Welcome to the Connecticut therapist directory at GoodTherapy.org. Our directory is the fastest and safest way to find a good counselor or therapist in Connecticut cities. We only include professional therapists, counselors, and psychologists whose work accords, in attitude and orientation, to the elements of good therapy. Find a therapist or counselor in your Connecticut zip code, or click on the links below to see the counselors in your city:
The United States Census Bureau estimates roughly 3.5 million people lived in the state of Connecticut in 2015. Information gathered by the Bureau of Labor Statistics (BLS) suggests approximately 34,870 residents work as psychiatrists, child psychologists, corrections officers, workers in religious fields, School guidance counselors, clinical social workers, health educators, and marriage and family therapists in Connecticut. According to the BLS, residents who work in these and other community and social service fields earn a mean annual salary of $53,560.
After the 2016 edition of the State of Mental Health in America survey was completed, Connecticut received an overall ranking of 3rd from Mental Health America (MHA)—when compared to 50 states and the District of Columbia. This high overall ranking was due primarily to consistently high marks across a range of measures for low rates of mental health issues and high rate of access to care. For example, Connecticut was 1st in adult ranking, 5th in youth ranking, 8th in overall prevalence ranking, and 4th in access to care. MHA researchers contend that these statistics correlate with social factors such as low rates of poverty, low rates of obesity, and low rates of toxic chemical release in the state.
At about 17%, Connecticut has one of the lowest percentages of adults with mental health issues, while just less than 4% of people in the state had seriously contemplated suicide. The state received a high ranking of 8th in each of these categories. The 2016 MHA study also says just over 9% of adult who experience mental health concerns are uninsured; the state obtained a ranking of 6th in this mental health metric.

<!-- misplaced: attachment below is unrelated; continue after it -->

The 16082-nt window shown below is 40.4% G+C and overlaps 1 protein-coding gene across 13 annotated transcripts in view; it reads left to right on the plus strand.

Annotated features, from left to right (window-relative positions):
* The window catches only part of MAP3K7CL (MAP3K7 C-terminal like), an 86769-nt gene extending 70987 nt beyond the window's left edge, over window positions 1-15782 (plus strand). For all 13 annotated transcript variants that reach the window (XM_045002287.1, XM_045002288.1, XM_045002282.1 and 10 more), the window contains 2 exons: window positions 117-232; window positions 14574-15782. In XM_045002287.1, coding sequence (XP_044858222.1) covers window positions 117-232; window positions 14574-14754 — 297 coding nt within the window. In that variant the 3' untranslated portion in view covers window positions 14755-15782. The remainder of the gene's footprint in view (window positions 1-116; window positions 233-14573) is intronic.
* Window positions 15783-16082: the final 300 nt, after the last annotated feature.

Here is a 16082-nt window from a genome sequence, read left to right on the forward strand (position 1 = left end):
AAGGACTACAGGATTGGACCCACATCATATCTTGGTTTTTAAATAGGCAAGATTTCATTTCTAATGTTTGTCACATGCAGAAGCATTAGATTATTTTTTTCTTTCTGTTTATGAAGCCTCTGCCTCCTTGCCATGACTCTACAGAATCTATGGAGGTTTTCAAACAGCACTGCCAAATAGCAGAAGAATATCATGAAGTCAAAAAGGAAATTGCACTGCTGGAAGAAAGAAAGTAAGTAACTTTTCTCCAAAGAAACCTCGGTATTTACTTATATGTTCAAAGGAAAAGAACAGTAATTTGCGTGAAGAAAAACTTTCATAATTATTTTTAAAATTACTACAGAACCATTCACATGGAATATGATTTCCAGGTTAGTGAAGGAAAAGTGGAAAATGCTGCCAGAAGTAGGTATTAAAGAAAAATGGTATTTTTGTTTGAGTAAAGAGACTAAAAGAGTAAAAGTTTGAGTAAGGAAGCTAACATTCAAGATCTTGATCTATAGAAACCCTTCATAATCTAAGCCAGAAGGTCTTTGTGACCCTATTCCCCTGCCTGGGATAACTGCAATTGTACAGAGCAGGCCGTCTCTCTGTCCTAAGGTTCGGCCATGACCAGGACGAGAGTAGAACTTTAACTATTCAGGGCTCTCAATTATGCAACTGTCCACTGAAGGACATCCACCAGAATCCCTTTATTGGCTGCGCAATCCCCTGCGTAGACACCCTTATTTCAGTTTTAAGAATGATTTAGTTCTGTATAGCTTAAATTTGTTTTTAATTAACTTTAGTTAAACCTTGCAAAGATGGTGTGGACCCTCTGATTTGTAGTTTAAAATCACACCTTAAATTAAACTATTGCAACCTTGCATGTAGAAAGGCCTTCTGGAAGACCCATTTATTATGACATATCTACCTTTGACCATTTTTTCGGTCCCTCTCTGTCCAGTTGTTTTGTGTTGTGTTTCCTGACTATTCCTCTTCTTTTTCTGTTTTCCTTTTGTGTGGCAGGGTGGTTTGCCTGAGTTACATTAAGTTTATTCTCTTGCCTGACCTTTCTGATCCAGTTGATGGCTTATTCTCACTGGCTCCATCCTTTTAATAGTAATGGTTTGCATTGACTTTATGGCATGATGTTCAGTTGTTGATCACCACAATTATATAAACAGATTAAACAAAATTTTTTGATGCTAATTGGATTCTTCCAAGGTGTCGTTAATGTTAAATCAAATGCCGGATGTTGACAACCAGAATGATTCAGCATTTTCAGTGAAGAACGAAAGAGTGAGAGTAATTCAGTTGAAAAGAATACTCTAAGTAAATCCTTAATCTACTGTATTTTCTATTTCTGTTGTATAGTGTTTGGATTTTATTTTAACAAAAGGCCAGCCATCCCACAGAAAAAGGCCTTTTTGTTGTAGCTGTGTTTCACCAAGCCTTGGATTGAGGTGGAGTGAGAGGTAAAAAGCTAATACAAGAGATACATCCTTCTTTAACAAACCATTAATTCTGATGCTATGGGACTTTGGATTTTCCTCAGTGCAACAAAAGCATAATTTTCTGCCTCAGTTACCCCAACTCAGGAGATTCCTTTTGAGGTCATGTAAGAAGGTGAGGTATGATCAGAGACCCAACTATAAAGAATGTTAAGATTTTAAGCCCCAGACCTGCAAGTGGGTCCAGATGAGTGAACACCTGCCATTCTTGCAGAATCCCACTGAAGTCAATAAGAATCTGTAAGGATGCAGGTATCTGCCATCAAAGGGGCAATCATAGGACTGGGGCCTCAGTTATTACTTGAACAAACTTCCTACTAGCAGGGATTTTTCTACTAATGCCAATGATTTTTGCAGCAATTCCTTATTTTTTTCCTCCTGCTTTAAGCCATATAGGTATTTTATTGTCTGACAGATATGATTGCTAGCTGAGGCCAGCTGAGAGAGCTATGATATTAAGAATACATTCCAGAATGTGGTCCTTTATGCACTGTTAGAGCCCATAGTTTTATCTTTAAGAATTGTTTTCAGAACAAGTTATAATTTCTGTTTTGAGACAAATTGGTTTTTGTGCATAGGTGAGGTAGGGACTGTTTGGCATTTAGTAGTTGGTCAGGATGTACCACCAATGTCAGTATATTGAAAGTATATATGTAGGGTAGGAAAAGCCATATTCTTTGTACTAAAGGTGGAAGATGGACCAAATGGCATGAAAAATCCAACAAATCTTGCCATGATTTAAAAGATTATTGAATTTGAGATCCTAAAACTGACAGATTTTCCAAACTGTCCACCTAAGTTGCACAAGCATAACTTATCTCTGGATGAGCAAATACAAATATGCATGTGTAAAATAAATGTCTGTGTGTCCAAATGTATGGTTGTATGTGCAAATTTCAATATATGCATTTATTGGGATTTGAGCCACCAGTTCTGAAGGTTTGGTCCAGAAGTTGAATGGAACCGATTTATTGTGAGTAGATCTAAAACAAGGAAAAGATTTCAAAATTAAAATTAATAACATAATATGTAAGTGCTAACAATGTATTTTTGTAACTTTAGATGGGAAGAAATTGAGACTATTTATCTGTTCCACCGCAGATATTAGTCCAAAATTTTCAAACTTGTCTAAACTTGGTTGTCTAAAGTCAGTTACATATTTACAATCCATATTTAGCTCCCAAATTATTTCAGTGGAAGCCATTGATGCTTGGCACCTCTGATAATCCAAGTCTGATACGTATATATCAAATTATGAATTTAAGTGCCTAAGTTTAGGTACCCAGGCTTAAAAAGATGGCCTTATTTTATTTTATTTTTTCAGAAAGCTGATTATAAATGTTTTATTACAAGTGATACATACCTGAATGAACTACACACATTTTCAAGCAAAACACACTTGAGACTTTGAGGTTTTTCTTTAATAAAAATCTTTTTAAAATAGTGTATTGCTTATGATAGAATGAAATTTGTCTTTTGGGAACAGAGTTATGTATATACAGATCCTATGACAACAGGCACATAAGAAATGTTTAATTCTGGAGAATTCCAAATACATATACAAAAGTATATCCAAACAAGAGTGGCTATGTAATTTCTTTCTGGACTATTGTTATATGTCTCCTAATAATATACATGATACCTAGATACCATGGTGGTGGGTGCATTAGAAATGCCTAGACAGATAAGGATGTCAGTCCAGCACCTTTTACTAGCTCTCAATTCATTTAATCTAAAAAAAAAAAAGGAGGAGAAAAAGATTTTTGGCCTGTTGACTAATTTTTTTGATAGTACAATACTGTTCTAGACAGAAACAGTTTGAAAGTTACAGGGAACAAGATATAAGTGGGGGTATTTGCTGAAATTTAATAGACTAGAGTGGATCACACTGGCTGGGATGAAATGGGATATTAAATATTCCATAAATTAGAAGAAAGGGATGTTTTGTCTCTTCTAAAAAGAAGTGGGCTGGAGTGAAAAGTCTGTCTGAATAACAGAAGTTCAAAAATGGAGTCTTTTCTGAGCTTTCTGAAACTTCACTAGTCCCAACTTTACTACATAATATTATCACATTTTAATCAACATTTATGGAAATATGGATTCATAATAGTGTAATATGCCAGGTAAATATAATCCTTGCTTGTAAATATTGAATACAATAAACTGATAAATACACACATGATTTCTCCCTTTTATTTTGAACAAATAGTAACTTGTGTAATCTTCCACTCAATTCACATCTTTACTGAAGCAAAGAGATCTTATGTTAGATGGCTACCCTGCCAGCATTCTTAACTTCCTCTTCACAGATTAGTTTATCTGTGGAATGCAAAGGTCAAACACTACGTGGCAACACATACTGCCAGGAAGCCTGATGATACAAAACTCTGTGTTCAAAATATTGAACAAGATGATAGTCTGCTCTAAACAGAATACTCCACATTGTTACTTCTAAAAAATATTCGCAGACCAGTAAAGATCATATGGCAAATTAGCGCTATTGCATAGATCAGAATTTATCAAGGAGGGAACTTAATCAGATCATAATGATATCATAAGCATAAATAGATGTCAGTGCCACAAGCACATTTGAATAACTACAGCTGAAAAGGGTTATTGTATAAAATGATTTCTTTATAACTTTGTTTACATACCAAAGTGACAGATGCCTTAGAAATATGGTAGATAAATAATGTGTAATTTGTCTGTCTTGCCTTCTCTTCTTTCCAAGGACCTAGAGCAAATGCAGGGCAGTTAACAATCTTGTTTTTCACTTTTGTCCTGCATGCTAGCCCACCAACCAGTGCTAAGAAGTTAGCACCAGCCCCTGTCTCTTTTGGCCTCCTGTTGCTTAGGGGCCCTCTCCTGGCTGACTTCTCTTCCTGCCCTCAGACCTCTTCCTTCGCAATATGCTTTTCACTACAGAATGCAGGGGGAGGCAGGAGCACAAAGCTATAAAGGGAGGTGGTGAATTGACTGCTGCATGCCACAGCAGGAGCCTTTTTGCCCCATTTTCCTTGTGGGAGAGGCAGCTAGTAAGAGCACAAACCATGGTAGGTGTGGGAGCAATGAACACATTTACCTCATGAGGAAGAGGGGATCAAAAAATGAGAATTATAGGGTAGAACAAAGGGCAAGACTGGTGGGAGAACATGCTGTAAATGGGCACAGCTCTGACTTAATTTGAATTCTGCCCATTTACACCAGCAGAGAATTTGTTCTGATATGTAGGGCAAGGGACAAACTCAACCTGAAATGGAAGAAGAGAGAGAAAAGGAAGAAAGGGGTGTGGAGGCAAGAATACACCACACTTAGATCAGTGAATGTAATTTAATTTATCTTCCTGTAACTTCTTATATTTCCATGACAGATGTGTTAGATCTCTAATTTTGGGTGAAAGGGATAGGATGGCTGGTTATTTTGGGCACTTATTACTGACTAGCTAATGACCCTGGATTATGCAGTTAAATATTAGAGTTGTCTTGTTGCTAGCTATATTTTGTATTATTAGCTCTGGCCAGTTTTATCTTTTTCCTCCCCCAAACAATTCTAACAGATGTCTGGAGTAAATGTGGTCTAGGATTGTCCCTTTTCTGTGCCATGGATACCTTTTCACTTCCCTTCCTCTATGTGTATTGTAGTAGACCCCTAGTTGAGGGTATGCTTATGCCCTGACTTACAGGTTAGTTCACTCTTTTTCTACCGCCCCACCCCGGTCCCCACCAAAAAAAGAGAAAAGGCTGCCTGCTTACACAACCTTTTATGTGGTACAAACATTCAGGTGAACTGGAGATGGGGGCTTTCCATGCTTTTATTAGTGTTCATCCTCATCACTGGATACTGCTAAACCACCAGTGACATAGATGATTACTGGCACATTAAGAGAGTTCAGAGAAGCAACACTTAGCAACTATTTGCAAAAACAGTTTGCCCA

While Connecticut received several high rankings in adult care measures, the state received somewhat lower rankings in care for young people. MHA researchers and therapists in Connecticut report that the state was ranked 19th for young people with an episode of major depression in the past year; 16th for young people with abuse of drugs or alcohol; and 24th for young people with severe major depression symptoms and episodes. According to the 2016 MHA survey, 24% of teens who experience major depression will obtain some treatment for depression —giving the state a ranking of 23rd in this category.
Despite these findings, the MHA survey shows Connecticut does have some mental health care provisions in place for the younger population. The state has the fourth lowest percentage of adolescents with major depression who did not receive treatment and the highest percentage of children with insurance that covers mental health issues.
Bureau of Labor Statistics. (2015). Occupational employment statistics: 21-0000 community and social service occupations (major group). Retrieved from http://www.bls.gov/oes/current/oes210000.htm
Nguyen, T., Davis, K., Counts, N. & Fritze, D. (2016). The state of mental health in America. Retrieved from http://www.mentalhealthamerica.net/sites/default/files/2016%20MH%20in%20America%20FINAL.pdf
United States Census Bureau. (2015). Quick facts: Connecticut. Retrieved from http://www.census.gov/quickfacts/table/PST045215/09